Reversing the decline in American optimism
Written by Miguel Locsin|
October 20, 2015
Every day is like an avalanche of bad news: a sluggish economy, incompetence in Washington, steadfast partisanship. Recently, the United States accidentally bombed an innocent hospital, terrorist groups such as the Islamic State group have remained strong despite years of war, and each day seems to bring word of a new bombing or shooting somewhere in the world. Donald Trump actually has a slight chance of becoming President of the United States.
It is because of all this bad news that the renowned, famous, great optimism that America has always been known for is now in decline. According to a study by the MacArthur Foundation, 75 percent of Americans believe that achieving a middle-class lifestyle has become harder for young adults, while 79 percent of those polled believe that it is more common for people to fall out of the middle class than to rise up to it. Meanwhile, a New York Times poll found that only 64 percent of Americans still believe in the “American Dream,” the idea that hard work could result in success and riches. The Times notes that this figure is still dropping.
Feeling down yet? Good. Now ask yourself a few questions.
Where do we, college students, fit in all of this? How does a college student even begin to care, let alone comprehend these important events? After all, we have our finances, our friends, our relationships, our grades, our future to worry about. It is easy to become bogged down. It is easy to become overwhelmed.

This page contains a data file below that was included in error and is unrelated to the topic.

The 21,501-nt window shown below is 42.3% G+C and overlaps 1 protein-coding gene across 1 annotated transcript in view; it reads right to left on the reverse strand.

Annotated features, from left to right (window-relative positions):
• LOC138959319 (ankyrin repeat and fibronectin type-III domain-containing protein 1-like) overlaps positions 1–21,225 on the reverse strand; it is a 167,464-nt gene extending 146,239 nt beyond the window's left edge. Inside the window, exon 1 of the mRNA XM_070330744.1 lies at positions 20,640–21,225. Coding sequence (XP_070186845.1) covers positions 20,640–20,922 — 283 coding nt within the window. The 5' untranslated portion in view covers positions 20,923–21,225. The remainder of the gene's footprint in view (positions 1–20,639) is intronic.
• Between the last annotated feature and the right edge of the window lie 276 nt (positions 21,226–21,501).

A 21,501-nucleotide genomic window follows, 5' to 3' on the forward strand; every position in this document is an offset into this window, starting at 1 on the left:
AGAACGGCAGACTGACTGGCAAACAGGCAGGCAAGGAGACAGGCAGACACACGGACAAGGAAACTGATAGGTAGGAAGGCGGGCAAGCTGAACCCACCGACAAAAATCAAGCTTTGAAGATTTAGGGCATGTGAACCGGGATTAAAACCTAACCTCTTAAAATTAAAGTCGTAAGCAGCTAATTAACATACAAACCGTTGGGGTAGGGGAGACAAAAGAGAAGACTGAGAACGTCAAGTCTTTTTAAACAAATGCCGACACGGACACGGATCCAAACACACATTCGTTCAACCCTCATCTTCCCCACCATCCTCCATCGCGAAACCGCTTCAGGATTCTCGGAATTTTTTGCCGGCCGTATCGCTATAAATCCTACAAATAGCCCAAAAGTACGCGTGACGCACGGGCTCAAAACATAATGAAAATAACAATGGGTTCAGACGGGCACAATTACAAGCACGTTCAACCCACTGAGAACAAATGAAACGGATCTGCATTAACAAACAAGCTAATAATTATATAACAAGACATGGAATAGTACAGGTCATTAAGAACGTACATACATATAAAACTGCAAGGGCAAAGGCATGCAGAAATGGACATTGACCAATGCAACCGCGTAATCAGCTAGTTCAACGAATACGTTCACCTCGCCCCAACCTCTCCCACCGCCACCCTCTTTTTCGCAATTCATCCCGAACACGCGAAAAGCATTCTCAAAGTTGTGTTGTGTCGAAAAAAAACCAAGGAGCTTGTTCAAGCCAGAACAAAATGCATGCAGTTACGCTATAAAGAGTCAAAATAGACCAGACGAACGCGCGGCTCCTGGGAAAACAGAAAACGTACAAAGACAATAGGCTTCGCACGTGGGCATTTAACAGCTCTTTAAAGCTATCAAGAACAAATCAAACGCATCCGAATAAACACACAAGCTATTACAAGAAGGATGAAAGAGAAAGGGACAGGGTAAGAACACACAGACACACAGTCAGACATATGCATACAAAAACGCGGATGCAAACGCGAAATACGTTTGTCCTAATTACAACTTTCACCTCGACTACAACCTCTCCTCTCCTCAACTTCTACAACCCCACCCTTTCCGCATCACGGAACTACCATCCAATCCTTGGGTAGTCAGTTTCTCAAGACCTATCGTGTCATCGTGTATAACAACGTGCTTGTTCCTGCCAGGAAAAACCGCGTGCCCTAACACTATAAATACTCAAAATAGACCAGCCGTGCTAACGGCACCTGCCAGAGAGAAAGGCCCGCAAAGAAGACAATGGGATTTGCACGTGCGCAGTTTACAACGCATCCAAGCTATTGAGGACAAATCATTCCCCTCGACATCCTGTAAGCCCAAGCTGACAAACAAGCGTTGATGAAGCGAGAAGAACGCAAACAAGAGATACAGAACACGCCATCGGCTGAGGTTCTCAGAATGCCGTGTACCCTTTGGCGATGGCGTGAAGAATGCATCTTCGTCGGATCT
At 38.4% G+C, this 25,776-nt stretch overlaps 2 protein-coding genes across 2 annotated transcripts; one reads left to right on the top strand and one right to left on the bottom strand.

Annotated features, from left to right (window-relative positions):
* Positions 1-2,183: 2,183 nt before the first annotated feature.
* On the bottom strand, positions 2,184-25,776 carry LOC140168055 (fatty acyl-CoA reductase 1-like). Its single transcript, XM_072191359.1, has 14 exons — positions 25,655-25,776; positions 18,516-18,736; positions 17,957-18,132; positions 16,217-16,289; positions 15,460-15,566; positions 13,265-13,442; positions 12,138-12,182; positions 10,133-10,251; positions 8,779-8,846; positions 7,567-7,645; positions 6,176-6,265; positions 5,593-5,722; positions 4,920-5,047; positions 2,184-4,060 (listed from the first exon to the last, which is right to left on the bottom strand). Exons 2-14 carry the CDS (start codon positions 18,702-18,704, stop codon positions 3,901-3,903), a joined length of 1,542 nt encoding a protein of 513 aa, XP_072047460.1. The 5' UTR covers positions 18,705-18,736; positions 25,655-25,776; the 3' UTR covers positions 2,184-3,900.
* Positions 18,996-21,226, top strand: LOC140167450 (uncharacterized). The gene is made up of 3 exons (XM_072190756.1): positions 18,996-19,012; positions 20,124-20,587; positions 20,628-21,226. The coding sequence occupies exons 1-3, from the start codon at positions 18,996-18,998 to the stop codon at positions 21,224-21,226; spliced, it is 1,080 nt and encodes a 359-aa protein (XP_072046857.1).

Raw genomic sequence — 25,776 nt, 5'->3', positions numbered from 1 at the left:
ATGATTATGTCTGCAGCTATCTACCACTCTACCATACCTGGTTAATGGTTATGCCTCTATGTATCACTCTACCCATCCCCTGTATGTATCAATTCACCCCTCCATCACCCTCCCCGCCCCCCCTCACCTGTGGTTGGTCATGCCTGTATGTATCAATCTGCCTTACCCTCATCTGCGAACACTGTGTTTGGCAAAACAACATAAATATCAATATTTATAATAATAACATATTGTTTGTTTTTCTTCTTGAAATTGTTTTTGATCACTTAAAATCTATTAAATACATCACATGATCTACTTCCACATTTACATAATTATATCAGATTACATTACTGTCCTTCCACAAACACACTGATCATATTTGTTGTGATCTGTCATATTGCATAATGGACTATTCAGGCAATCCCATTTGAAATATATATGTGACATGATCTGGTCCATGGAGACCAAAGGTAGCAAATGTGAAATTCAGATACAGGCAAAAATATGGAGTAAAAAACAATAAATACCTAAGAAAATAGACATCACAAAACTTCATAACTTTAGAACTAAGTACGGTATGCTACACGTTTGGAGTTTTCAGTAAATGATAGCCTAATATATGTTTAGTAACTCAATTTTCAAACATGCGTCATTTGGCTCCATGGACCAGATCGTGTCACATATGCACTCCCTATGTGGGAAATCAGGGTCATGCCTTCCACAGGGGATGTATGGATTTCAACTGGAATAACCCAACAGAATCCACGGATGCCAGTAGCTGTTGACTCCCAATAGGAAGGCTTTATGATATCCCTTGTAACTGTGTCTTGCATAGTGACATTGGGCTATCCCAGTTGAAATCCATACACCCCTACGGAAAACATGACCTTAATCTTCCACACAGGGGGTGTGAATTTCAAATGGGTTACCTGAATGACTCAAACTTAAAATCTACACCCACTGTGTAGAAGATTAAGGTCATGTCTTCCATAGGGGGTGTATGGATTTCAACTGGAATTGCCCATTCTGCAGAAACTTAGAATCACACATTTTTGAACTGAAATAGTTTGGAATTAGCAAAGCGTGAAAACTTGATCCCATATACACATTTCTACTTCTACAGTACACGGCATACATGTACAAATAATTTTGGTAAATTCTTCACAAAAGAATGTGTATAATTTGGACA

This must not happen.
It is so easy for us to forget that we are immensely lucky to be living in America. It is easy for us to forget that we live in the land of opportunity, of peace, of happiness. It is easy for us to take these things for granted. America is the Disney World of countries.
We could be living anywhere in the world, and yet we live and study in what is empirically the most powerful nation in history. We have won the lottery of places a human could live in the whole existence of the universe.
Now that you have remembered all these wonderful things, we have to realize that, as the so-called “millennial” generation of America, we are meant to reverse the decline in optimism America is experiencing. We have to realize that all the bad news prominent in our daily lives is only a concentrated exacerbation of daily events by a media solely meant to inform. All other stories made unnecessary magnanimous, grandiose or negative by news outlets must be disregarded entirely.
Therefore it is our responsibility, the youth of this country, to be more optimistic, to act on that optimism and to be agents of change. Optimism begets progress and sustainability. A person would never try doing something if he or she did not think it would be beneficial, whether the “it” described is working out to try and lose weight, or attempting to develop a new, sustainable energy source.
So what should you do the next time you hear something sad about a poor country, work hard to enter a profession that aids the less fortunate around the world or hear something negative about the economy? Remember that it is up to you to determine your own level of success, regardless of macroeconomics. Hear something thought-provoking, negative, or frustrating about politics or the next presidential debate? Voice your opinion, but do not denigrate the other side. And vote. Vote, vote, vote. Voting is a privilege that, again amongst other things, allows America to stand out from other countries. We must not waste the privilege of a legitimate vote, as one should never waste the money won on a lottery ticket.
I know that the American Dream can never truly die, because we, the students of the College William and Mary, are all living the American Dream today. Let’s keep dreaming.
Email Miguel Locsin at [email protected]